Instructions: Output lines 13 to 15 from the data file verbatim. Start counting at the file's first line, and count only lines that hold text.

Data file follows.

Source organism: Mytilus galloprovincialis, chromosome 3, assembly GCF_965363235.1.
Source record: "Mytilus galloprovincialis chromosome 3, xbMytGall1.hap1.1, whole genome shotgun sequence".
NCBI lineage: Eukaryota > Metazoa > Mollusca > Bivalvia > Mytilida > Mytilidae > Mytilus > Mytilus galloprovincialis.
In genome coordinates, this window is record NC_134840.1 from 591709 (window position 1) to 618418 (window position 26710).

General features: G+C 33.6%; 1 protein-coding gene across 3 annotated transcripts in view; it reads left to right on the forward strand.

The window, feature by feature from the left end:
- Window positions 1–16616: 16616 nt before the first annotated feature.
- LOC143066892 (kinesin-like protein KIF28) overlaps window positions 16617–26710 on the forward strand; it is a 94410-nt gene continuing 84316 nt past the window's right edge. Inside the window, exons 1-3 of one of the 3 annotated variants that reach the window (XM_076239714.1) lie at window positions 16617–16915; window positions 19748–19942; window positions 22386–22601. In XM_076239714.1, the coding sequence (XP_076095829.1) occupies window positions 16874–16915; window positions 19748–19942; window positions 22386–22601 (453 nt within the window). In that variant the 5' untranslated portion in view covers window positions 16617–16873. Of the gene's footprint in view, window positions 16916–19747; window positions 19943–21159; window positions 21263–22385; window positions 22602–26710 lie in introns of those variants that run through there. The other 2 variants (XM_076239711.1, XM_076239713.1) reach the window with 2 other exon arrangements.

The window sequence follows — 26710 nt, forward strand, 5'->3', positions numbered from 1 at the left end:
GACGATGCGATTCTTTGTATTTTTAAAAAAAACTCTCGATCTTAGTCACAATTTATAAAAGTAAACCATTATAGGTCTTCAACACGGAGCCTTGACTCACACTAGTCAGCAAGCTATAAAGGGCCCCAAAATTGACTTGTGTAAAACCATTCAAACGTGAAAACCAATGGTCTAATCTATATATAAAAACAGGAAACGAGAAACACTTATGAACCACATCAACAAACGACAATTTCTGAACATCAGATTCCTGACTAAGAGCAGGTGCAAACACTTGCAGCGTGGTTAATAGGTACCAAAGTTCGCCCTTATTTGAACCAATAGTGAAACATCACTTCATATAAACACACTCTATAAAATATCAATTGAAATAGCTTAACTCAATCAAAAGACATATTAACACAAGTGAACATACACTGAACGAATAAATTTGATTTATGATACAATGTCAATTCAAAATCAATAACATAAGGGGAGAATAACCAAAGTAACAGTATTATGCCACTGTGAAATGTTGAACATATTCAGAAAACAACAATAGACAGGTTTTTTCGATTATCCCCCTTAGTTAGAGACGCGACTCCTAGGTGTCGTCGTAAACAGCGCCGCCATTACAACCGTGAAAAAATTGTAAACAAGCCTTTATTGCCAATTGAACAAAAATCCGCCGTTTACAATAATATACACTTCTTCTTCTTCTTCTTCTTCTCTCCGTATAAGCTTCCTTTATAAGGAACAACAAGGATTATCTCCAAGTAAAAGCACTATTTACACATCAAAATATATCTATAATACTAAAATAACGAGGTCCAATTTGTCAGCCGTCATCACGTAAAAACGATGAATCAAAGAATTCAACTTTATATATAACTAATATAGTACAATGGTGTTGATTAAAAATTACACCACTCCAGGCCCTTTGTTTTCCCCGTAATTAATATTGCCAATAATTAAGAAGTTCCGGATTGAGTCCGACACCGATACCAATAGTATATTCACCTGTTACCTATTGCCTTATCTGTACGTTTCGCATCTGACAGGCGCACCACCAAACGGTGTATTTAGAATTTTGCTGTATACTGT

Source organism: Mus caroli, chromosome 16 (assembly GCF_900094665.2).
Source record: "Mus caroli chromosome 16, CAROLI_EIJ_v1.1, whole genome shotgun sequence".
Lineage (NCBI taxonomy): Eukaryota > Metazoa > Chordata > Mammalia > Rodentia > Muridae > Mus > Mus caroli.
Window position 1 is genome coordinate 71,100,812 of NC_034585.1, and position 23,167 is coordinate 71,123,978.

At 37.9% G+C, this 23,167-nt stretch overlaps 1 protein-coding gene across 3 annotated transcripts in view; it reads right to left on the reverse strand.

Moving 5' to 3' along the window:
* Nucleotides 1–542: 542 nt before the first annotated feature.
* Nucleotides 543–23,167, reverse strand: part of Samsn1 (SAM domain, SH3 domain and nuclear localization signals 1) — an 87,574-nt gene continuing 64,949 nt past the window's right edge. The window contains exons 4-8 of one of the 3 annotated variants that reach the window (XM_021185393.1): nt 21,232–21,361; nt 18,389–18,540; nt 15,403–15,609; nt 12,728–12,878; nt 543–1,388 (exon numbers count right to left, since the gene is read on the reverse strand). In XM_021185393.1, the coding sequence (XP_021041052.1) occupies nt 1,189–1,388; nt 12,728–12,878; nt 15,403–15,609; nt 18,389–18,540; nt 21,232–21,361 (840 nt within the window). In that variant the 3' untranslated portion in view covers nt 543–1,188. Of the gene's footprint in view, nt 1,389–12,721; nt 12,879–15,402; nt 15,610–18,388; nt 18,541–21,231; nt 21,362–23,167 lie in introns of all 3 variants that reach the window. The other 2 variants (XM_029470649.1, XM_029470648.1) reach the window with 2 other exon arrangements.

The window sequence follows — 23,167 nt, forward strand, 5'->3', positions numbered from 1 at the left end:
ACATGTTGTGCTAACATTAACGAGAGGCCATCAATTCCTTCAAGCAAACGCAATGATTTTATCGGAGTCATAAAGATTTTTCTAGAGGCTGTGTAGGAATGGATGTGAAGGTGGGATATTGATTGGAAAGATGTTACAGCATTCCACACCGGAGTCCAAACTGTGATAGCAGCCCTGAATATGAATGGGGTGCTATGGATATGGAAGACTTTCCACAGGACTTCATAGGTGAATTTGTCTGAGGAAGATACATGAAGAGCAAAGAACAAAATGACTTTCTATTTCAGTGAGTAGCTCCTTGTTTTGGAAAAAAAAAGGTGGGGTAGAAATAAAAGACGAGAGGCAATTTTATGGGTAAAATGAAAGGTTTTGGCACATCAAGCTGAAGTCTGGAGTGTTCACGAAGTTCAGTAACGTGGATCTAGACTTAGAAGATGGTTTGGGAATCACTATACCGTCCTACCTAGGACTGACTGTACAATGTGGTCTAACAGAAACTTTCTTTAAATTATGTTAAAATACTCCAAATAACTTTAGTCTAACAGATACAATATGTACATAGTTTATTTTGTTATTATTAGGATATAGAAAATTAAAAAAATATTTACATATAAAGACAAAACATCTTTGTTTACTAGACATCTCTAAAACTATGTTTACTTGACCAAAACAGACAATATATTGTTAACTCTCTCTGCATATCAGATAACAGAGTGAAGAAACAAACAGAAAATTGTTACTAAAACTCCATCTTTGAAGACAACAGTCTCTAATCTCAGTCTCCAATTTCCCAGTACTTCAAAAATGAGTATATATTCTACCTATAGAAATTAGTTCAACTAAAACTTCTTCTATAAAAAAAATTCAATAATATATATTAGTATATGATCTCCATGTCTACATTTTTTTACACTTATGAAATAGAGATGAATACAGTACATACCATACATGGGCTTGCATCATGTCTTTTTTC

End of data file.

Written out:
Lineage (NCBI taxonomy): Eukaryota > Metazoa > Chordata > Mammalia > Rodentia > Muridae > Mus > Mus caroli.
Window position 1 is genome coordinate 71,100,812 of NC_034585.1, and position 23,167 is coordinate 71,123,978.

At 37.9% G+C, this 23,167-nt stretch overlaps 1 protein-coding gene across 3 annotated transcripts in view; it reads right to left on the reverse strand.